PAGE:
• "The ASTRAL trial depicted that there is no significant difference between revascularization and medical therapy when taking in to account the rate of progression of renal impairment and the rates of new onset kidney injury, initiation of dialysis, renal transplantation, nephrectomy or death from renal failure and major cardiovascular events.[9] One recent study showed that renal artery revascularization even resulted in improved control of heart failure and a reduction in hospitalizations secondary to it.[10] These conflicting facts should not decrease the enthusiasm for intervention because such patients have greatest potential for absolute benefit from renal as well as cardiac point of view.[1011] "
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    ABSTRACT: Renovascular disease (RVD) can present with resistant hypertension, acute or rapidly progressive renal failure and occasionally nephrotic proteinuria. Revascularization plays an important role in controlling blood pressure and preserving renal function. It is widely believed that delay in revascularization would result in irreversible loss of renal function. However, we report a favorable outcome despite delayed revascularization in two patients of RVD- one presenting with recurrent flash pulmonary edema and other with progressive renal failure. The former's serum creatinine returned to normal despite 3 months of anuria and the latter became dialysis-independent despite 2 months of progressive decline in renal function. Both remain dialysis-free 3 years after surgery.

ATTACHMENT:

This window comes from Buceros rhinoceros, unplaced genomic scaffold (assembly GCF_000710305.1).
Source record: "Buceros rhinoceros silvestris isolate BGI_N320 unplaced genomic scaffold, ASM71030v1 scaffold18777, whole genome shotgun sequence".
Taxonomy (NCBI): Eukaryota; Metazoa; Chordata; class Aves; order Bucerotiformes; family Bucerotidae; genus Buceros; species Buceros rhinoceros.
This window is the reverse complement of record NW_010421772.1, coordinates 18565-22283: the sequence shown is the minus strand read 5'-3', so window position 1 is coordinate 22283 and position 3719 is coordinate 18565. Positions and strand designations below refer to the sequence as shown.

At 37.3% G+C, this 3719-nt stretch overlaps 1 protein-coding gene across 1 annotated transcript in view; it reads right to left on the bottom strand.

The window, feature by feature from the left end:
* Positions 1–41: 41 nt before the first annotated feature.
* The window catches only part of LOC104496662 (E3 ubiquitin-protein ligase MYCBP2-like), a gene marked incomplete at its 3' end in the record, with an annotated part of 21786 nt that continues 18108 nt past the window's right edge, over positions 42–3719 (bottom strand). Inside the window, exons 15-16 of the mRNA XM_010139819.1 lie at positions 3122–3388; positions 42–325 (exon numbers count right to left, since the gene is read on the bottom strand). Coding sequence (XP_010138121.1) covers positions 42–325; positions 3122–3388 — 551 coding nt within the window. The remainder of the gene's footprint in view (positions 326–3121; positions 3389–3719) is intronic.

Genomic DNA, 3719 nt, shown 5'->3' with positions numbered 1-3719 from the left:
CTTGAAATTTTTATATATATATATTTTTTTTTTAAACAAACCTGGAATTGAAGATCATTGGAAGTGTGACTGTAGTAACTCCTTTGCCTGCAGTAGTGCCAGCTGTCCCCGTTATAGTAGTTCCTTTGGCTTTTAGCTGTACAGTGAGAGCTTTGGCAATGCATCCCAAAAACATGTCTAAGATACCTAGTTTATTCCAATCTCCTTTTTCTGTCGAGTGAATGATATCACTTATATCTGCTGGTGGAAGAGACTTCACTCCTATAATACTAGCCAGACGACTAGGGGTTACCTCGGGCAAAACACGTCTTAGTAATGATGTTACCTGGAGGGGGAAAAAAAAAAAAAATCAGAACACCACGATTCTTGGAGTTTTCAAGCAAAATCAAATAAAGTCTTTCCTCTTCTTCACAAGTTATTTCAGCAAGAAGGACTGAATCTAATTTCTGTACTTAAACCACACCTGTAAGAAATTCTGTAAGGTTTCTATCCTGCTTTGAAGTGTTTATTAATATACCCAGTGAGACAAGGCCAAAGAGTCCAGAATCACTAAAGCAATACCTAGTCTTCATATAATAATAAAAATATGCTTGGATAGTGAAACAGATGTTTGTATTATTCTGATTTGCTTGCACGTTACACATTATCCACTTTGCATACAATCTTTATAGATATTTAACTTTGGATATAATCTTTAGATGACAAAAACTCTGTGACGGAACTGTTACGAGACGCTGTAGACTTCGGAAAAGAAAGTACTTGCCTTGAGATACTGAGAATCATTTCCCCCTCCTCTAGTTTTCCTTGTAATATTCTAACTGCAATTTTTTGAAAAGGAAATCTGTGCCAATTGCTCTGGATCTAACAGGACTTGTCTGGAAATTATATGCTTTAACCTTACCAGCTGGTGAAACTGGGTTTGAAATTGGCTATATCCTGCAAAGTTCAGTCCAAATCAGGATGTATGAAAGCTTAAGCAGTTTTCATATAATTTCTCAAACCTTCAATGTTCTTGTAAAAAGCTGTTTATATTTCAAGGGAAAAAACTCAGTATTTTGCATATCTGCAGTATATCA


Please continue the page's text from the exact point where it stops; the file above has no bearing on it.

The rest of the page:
Indian Journal of Nephrology 07/2012; 22(4):314-7. DOI:10.4103/0971-4065.101267
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    ABSTRACT: Not Available
    Telephone Energy conference, 1978. INTELEC 78. International; 11/1978